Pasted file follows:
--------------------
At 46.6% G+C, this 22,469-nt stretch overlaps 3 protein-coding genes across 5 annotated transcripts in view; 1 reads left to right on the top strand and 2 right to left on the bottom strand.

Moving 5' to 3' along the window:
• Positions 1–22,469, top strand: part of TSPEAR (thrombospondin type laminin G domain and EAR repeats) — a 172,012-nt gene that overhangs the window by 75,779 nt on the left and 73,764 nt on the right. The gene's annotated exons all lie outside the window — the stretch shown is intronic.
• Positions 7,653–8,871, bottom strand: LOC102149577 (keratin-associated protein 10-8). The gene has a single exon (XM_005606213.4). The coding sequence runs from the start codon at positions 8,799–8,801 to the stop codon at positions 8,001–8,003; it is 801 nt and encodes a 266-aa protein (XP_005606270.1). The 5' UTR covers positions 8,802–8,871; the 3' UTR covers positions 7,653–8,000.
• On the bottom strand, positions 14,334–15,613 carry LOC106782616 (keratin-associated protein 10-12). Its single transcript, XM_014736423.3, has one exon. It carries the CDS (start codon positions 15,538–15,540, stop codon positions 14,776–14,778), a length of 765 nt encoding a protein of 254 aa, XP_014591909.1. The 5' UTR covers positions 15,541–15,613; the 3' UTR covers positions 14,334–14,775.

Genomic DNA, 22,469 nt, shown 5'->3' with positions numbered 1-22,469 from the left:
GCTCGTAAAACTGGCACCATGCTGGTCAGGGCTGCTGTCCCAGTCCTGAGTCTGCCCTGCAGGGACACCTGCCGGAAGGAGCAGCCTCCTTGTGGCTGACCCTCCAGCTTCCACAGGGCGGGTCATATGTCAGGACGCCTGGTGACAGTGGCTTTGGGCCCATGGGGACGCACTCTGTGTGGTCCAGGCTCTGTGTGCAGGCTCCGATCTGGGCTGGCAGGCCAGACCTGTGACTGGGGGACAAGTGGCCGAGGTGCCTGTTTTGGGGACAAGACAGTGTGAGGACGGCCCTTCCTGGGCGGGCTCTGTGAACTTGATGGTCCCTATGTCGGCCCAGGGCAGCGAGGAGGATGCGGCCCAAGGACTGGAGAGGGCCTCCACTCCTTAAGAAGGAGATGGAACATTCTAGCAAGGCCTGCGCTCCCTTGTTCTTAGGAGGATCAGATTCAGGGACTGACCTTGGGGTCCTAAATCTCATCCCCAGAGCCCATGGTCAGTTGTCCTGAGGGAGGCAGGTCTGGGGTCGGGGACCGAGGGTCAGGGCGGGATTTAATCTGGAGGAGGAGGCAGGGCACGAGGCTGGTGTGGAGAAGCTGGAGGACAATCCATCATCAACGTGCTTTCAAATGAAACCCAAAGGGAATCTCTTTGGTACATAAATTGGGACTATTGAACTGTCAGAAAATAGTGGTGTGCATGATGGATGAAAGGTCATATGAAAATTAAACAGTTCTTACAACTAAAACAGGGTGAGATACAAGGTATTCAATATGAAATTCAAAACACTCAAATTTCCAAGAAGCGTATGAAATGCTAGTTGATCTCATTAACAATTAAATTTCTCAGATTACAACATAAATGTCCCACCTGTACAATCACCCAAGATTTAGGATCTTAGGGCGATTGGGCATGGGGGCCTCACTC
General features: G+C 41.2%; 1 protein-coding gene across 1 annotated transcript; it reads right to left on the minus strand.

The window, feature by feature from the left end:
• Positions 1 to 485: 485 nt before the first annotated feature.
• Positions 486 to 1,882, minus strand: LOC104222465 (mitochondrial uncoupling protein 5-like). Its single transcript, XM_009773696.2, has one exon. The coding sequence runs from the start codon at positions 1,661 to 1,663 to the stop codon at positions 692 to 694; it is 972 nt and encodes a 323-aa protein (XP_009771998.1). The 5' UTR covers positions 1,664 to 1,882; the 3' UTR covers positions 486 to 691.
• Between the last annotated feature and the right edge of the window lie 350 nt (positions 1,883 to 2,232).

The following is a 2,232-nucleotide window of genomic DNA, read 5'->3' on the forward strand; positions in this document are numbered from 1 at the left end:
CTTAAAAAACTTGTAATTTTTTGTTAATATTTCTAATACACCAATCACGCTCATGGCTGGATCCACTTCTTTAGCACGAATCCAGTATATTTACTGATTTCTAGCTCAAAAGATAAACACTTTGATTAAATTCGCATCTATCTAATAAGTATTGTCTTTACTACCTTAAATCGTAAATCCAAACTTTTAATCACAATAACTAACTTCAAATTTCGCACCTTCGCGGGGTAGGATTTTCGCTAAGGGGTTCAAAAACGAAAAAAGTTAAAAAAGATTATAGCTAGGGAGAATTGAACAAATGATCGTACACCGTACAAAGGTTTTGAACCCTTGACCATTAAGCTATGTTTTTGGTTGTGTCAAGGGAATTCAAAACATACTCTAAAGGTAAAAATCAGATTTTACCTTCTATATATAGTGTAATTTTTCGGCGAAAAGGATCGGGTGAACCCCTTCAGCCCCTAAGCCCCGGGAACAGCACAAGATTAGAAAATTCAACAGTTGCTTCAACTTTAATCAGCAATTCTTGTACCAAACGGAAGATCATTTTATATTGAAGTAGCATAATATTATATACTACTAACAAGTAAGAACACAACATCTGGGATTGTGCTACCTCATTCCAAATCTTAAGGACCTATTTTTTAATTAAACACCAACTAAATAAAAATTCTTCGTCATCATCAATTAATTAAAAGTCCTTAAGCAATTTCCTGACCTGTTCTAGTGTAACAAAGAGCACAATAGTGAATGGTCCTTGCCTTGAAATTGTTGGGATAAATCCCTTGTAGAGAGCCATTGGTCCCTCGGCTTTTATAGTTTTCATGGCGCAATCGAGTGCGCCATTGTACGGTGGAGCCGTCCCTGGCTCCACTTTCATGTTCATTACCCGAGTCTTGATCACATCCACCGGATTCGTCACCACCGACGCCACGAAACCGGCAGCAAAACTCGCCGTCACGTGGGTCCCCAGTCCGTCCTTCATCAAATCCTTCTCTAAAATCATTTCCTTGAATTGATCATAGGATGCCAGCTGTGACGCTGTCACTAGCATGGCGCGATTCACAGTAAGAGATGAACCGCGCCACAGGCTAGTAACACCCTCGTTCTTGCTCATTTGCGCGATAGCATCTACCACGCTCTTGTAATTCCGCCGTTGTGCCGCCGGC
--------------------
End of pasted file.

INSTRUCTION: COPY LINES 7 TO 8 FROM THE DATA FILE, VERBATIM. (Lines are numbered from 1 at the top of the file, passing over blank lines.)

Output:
GCTCGTAAAACTGGCACCATGCTGGTCAGGGCTGCTGTCCCAGTCCTGAGTCTGCCCTGCAGGGACACCTGCCGGAAGGAGCAGCCTCCTTGTGGCTGACCCTCCAGCTTCCACAGGGCGGGTCATATGTCAGGACGCCTGGTGACAGTGGCTTTGGGCCCATGGGGACGCACTCTGTGTGGTCCAGGCTCTGTGTGCAGGCTCCGATCTGGGCTGGCAGGCCAGACCTGTGACTGGGGGACAAGTGGCCGAGGTGCCTGTTTTGGGGACAAGACAGTGTGAGGACGGCCCTTCCTGGGCGGGCTCTGTGAACTTGATGGTCCCTATGTCGGCCCAGGGCAGCGAGGAGGATGCGGCCCAAGGACTGGAGAGGGCCTCCACTCCTTAAGAAGGAGATGGAACATTCTAGCAAGGCCTGCGCTCCCTTGTTCTTAGGAGGATCAGATTCAGGGACTGACCTTGGGGTCCTAAATCTCATCCCCAGAGCCCATGGTCAGTTGTCCTGAGGGAGGCAGGTCTGGGGTCGGGGACCGAGGGTCAGGGCGGGATTTAATCTGGAGGAGGAGGCAGGGCACGAGGCTGGTGTGGAGAAGCTGGAGGACAATCCATCATCAACGTGCTTTCAAATGAAACCCAAAGGGAATCTCTTTGGTACATAAATTGGGACTATTGAACTGTCAGAAAATAGTGGTGTGCATGATGGATGAAAGGTCATATGAAAATTAAACAGTTCTTACAACTAAAACAGGGTGAGATACAAGGTATTCAATATGAAATTCAAAACACTCAAATTTCCAAGAAGCGTATGAAATGCTAGTTGATCTCATTAACAATTAAATTTCTCAGATTACAACATAAATGTCCCACCTGTACAATCACCCAAGATTTAGGATCTTAGGGCGATTGGGCATGGGGGCCTCACTC
General features: G+C 41.2%; 1 protein-coding gene across 1 annotated transcript; it reads right to left on the minus strand.